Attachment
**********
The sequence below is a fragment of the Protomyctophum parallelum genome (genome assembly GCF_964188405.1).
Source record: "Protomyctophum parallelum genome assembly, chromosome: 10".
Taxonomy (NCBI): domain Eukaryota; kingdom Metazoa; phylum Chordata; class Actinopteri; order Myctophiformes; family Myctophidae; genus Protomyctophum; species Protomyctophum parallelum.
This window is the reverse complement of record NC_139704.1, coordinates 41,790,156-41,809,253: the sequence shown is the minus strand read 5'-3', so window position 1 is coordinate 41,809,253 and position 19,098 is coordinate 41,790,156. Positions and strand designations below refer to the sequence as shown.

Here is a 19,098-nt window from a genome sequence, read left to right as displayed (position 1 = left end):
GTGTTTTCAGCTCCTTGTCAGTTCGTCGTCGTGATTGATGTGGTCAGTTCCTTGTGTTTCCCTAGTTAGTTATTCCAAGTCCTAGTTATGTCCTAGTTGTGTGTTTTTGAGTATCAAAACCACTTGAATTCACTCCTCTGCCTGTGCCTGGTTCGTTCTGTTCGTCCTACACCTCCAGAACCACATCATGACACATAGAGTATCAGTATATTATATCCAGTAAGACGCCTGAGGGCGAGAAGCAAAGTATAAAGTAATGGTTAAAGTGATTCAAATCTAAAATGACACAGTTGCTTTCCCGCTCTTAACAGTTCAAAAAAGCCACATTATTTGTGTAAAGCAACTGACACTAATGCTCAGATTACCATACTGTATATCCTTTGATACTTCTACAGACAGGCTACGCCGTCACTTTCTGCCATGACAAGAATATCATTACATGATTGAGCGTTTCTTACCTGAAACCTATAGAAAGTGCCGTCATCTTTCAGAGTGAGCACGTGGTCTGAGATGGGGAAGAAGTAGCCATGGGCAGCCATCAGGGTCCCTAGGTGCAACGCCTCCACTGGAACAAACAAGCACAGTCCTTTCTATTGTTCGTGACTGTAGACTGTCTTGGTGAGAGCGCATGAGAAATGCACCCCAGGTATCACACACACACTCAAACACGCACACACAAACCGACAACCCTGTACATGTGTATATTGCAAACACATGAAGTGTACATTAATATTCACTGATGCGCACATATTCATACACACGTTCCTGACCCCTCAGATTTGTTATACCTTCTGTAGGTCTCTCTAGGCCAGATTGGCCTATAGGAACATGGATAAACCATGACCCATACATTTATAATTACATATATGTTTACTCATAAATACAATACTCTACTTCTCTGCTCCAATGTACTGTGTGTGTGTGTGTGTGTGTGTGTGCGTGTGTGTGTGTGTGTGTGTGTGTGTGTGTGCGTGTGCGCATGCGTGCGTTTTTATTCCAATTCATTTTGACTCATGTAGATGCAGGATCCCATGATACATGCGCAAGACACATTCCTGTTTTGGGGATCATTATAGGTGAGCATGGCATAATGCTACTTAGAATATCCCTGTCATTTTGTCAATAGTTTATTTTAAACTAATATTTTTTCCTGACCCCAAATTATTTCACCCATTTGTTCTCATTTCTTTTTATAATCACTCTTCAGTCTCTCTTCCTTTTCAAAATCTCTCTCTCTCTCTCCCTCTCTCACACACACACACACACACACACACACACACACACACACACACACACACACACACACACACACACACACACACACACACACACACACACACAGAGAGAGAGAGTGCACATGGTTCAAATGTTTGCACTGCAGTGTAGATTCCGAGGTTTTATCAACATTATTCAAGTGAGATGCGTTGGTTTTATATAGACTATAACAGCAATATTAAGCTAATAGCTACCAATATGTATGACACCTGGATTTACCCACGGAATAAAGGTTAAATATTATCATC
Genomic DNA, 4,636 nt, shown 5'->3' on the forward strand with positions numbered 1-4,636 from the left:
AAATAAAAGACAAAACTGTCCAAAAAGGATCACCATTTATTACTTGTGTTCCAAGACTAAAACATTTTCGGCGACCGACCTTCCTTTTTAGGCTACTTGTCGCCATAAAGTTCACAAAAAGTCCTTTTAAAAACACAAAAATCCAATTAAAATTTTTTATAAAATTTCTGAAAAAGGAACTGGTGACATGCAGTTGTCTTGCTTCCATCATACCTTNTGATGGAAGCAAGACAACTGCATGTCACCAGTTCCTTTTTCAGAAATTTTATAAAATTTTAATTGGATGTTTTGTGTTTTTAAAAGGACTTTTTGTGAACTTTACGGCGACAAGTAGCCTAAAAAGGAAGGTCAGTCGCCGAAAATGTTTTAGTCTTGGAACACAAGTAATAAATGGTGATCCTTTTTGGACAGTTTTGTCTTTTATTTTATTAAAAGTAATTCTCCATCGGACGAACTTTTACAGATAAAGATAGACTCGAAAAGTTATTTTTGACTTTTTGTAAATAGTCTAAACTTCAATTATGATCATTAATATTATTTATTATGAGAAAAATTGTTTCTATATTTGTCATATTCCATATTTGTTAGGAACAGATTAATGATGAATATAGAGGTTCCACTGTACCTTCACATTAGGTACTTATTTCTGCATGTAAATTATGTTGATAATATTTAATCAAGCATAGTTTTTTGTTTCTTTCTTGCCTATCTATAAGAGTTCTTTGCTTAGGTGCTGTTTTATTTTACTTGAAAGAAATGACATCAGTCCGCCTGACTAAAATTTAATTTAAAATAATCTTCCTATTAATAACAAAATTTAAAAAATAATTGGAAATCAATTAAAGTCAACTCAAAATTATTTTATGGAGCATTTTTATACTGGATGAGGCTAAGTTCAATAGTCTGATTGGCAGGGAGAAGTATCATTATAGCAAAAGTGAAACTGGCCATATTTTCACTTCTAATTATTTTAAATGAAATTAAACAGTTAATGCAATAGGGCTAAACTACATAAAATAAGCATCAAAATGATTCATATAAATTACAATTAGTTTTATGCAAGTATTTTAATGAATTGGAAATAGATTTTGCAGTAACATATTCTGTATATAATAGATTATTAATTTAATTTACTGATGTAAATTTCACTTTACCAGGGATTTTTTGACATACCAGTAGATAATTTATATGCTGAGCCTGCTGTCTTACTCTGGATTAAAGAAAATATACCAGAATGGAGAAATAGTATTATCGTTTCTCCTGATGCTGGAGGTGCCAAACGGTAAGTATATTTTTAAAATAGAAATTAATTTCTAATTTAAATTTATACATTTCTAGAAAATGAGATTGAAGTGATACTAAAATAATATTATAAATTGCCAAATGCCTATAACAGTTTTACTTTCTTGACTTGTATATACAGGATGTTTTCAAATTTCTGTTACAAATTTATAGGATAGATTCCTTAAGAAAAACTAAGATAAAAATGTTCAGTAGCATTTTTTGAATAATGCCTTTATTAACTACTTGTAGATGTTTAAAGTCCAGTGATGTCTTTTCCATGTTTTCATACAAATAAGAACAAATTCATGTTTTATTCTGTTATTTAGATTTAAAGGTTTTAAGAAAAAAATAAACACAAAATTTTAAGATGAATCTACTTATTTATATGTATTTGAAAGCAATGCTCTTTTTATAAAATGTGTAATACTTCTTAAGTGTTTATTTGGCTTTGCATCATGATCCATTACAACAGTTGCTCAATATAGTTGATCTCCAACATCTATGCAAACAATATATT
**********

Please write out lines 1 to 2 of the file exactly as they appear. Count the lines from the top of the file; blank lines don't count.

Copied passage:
The sequence below is a fragment of the Protomyctophum parallelum genome (genome assembly GCF_964188405.1).
Source record: "Protomyctophum parallelum genome assembly, chromosome: 10".